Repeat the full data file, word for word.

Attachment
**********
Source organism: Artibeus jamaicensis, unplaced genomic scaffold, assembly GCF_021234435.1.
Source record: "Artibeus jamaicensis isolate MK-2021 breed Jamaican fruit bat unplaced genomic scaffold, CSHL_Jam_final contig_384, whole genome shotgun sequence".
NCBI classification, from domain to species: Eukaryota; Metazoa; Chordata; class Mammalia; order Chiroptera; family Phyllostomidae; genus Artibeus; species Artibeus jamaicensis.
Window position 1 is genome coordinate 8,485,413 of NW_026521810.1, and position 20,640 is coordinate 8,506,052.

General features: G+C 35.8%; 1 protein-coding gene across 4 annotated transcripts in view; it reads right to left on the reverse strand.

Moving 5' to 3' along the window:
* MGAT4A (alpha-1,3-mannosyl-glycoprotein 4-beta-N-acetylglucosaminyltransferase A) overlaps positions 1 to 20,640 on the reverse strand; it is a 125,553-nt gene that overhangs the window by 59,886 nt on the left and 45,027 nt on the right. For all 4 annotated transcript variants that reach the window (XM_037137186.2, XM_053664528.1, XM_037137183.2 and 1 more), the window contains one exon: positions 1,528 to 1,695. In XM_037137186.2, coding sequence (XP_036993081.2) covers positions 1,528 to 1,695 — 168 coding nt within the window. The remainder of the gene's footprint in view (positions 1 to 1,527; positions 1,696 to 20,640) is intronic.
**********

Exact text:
Source organism: Artibeus jamaicensis, unplaced genomic scaffold, assembly GCF_021234435.1.
Source record: "Artibeus jamaicensis isolate MK-2021 breed Jamaican fruit bat unplaced genomic scaffold, CSHL_Jam_final contig_384, whole genome shotgun sequence".
NCBI classification, from domain to species: Eukaryota; Metazoa; Chordata; class Mammalia; order Chiroptera; family Phyllostomidae; genus Artibeus; species Artibeus jamaicensis.
Window position 1 is genome coordinate 8,485,413 of NW_026521810.1, and position 20,640 is coordinate 8,506,052.

General features: G+C 35.8%; 1 protein-coding gene across 4 annotated transcripts in view; it reads right to left on the reverse strand.

Moving 5' to 3' along the window:
* MGAT4A (alpha-1,3-mannosyl-glycoprotein 4-beta-N-acetylglucosaminyltransferase A) overlaps positions 1 to 20,640 on the reverse strand; it is a 125,553-nt gene that overhangs the window by 59,886 nt on the left and 45,027 nt on the right. For all 4 annotated transcript variants that reach the window (XM_037137186.2, XM_053664528.1, XM_037137183.2 and 1 more), the window contains one exon: positions 1,528 to 1,695. In XM_037137186.2, coding sequence (XP_036993081.2) covers positions 1,528 to 1,695 — 168 coding nt within the window. The remainder of the gene's footprint in view (positions 1 to 1,527; positions 1,696 to 20,640) is intronic.